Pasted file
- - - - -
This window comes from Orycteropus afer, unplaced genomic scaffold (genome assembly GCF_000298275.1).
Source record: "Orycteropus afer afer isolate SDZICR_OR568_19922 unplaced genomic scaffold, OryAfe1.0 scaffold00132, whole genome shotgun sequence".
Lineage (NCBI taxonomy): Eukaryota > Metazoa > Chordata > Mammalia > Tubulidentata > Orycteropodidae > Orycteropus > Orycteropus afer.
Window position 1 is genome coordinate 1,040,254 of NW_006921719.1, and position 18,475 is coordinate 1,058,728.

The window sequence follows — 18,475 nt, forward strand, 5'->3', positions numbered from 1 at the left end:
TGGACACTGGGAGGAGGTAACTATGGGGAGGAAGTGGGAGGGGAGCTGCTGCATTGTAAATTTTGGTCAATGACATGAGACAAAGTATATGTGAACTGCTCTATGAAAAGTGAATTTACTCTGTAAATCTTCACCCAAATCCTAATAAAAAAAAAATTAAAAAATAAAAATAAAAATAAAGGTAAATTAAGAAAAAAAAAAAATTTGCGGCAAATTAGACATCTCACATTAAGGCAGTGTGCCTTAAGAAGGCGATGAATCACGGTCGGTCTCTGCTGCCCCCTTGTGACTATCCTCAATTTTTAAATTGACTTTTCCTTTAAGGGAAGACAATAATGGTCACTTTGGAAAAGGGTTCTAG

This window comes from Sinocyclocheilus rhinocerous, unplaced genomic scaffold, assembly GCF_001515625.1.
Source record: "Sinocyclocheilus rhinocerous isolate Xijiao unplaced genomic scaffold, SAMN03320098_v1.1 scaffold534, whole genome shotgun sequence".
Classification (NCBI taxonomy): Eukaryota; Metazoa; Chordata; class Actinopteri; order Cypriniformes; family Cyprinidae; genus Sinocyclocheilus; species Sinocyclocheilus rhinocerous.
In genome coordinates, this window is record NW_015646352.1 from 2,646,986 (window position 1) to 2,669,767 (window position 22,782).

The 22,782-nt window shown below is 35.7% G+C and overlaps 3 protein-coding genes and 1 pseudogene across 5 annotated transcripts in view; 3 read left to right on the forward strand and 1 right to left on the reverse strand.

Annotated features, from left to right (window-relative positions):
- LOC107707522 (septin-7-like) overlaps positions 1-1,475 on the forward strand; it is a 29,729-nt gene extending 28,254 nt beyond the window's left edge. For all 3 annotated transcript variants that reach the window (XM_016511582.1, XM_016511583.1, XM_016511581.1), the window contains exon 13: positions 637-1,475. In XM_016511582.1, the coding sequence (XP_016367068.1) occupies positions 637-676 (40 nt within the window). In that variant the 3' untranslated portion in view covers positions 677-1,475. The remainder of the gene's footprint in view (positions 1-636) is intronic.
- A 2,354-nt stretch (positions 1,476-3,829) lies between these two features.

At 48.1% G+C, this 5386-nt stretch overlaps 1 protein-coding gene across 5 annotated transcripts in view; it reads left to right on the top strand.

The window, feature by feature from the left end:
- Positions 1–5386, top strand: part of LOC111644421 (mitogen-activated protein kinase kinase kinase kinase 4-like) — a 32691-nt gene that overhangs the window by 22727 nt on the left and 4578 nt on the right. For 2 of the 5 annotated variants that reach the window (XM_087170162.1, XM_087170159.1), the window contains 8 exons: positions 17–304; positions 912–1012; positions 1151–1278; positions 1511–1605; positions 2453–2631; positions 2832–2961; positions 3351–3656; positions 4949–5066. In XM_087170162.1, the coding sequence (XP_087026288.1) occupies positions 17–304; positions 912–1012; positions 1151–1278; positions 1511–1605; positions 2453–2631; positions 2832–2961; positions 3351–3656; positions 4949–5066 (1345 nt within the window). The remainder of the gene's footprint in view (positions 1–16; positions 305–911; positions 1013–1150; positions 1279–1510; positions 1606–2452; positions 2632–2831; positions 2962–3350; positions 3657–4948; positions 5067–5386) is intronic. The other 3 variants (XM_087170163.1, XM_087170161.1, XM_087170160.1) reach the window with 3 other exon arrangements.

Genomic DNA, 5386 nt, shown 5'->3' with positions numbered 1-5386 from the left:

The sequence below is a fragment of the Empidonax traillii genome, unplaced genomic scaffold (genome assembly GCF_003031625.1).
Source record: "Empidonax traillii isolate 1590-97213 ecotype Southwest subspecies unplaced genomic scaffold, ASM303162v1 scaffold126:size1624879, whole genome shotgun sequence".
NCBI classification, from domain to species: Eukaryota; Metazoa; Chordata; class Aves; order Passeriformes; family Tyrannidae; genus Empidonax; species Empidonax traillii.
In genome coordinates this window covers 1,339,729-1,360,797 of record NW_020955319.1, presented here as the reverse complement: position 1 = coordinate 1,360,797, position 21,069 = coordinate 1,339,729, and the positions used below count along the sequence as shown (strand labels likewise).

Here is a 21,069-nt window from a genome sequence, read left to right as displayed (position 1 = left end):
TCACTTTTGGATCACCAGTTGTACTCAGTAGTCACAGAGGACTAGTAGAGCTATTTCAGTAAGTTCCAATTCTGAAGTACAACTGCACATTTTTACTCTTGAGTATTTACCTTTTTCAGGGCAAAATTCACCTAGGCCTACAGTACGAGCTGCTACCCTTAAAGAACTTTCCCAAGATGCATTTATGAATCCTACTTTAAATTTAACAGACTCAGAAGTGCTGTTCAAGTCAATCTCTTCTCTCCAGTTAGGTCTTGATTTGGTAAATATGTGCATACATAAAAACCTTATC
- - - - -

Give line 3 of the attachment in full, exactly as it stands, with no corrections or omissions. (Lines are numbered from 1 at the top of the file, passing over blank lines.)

Lineage (NCBI taxonomy): Eukaryota > Metazoa > Chordata > Mammalia > Tubulidentata > Orycteropodidae > Orycteropus > Orycteropus afer.